As a responsible dad, you need to take the responsibility to improve your physical disposition and take time each day to maintain your health ensuring your physical presence. Getting in shape is obviously a difficult thing to accomplish, and maintaining it is no cake walk either—but it’s worth it to see your children and children’s children mature and produce in life.
In case you need more motivation, courtesy of the Mayo Clinic, here are six benefits of regular physical activity and a pretty good reason to get moving:
- Exercise improves your mood by allowing end of the day decompression.
- Exercise combats chronic diseases such as heart disease, high cholesterol, diabetes, obesity and osteoporosis.
- Exercise helps weight management by burning calories and dropping pounds while improving metabolism.
- Exercise boosts your energy level by improving your cardiovascular strength and stamina.
- Exercise improves your sleep by falling asleep faster and deeper, allowing longer periods of undisturbed sleep.
- Exercise can be fun when engaged with other family members and friends.
Additionally, regular exercise promotes physical strength and flexibility that prevent bodily breakdown. “Motion is Lotion!” Remember, however, like you tell your kids: safety first. Be safe and exercise safe to avoid injury.
So, it is time to get moving and you don’t know where to start. This may be the case, whether you have a history of formally working out in a gym or your home or not at all. First of all, you need to assess your baseline or your current physical fitness level. A few simple and measurable scores can be obtained by you, such as your pulse rate before and after walking a distance, whether it is a half or a full mile. How long does it take you to walk that distance? How many push-ups or sit-ups can you do in a minute or two? How far can you reach towards your feet while sitting on the floor with legs outstretched? And what is your waist measurement?
Once you have obtained measurements for each of these questions, you can begin formulating your workout program.
Establish your goal: What do you want out of this? Is it general fitness, recovery from a previous injury, or are you training for an event? Answering this question will help you determine your actual exercise catalog.
Designate time out of your day: If you don’t schedule yourself the time to work out daily or a few times per week you’re likely to never do it. If it’s not on your schedule you will simply schedule something else.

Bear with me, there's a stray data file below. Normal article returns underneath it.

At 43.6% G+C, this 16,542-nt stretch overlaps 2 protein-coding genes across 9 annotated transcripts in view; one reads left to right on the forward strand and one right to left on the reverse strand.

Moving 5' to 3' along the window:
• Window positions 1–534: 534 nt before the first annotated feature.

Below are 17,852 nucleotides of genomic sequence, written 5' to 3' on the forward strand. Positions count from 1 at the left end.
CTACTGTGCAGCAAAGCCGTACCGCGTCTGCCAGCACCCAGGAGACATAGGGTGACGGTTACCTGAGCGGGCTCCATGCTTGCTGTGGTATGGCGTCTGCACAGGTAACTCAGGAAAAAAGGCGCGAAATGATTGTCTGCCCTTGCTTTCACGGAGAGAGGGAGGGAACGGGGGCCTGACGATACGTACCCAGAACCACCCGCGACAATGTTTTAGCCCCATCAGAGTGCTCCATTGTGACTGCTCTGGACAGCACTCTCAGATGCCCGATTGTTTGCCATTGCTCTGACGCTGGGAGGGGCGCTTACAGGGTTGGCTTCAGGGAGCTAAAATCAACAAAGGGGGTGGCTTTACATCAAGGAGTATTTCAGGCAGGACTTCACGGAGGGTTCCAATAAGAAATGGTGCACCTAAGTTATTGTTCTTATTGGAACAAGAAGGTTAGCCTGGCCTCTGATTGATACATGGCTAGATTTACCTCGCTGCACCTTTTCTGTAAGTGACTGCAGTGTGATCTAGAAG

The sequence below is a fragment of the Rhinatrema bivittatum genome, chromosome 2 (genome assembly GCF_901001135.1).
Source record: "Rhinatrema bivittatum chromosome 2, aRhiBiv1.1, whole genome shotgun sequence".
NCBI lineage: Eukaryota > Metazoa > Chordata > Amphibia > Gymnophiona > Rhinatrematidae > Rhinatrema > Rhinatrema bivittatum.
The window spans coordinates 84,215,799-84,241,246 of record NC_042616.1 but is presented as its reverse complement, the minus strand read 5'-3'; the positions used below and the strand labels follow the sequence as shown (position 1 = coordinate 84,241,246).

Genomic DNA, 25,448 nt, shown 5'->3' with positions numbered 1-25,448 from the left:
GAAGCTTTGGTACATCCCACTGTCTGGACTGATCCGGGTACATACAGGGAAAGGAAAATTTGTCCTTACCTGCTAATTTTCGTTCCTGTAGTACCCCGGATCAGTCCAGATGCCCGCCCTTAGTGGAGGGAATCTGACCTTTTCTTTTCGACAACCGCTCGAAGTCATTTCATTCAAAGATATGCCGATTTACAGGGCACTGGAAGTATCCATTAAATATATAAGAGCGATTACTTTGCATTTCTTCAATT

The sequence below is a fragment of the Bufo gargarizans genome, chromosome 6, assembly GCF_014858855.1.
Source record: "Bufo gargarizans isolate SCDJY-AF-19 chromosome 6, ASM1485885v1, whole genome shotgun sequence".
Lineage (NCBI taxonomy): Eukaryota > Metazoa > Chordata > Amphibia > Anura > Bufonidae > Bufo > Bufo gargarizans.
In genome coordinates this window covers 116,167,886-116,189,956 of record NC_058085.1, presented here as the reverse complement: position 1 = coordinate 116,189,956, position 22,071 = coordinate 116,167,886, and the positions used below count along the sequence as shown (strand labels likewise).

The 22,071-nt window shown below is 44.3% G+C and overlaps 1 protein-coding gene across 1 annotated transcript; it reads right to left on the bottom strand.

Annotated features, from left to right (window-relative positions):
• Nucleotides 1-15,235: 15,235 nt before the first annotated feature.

Build or plan your routine: Try to be creative and include various activities to avoid boredom. With so many options via workout classes at both small and large facilities, along with comprehensive work-out videos, it is easy to do. Make a daily log and stick to it. Use your log to track your progress.
Allow a warm-up and cool-down period: Be sure to stretch during these periods. Start slow and progress slow. What’s the hurry?
Stretching can be just as important as your actual physical workout routine, considering the benefits. Stretching not only increases flexibility, but also promotes improved range of motion in joints. In turn, your muscles are less likely to be strained before, during and after activity. Additionally, stretching improves circulation to your muscles by increasing blood flow demand. In all, working on your flexibility will directly relieve stress in tense muscles.
Here are some general but great stretches for the whole body:
‘Tree Hugger’—Place your feet a little less than shoulder’s width apart and about 12 to 16 inches from a small tree or a railing/banister. Hold onto the tree or railing with both hands at waist height as you keep your knees locked, leaning back away from your grip. You should feel stretching throughout your arms, upper and lower back and legs.
‘Trapezius stretch’—Sit or stand tall with one hand behind your back as you tilt your head the other way until you feel a gentle pulling in the upper trapezius in the neck. Be gentle and don’t overstretch. Hold for up to 10 seconds for three to five reps in both directions whenever needed.
‘Door stretch’—Stand in front of a door frame with elbows at shoulder height. As your palms and elbows are resting on molding, take a few small steps forward until you feel a gentle stretch through the front of your shoulders and chest. Don’t lean forward; control your stretch with steps. Hold for 10–15 seconds for three to five reps.
‘Hamstring Stretch’—Lay on your back with knees bent. Bring one knee up to your chest and hold with both hands as you raise your foot towards the sky. Feel a gentle stretch behind the leg holding for 10 seconds for five reps on both sides.
Now that you are on your way with a few general stretches and a self-designed workout plan, it’s time for a couple of extra safety tips to avoid injury, especially when working out outside. Take it easy when in the warmer temperatures. As the day becomes warmer, attempt to lower the exercise demand. Drink lots of fluids to replenish when sweating. And finally, dress appropriately and wear sunscreen to avoid overexposure. Know when to say when a rest is needed. Good luck and have fun.
If you or someone you know suffers from pain and is considering a new workout program, please be aware that it is ill-advised to begin a new exercise program without consulting first with your physician, a physical therapist, certified athletic trainer, chiropractor, physiatrist or other specialist. It is important to first get an accurate diagnosis for the cause of pain, as the specific exercises recommended will depend on the cause.
James Markwica, MS PT is a New York State Licensed Physical Therapist at LaMarco Physical Therapy, 417 Geyser Road in Ballston Spa and 30 Gick Road in Saratoga Springs. For questions contact James at (518) 587-3256 or online at www.lamarcopt.com.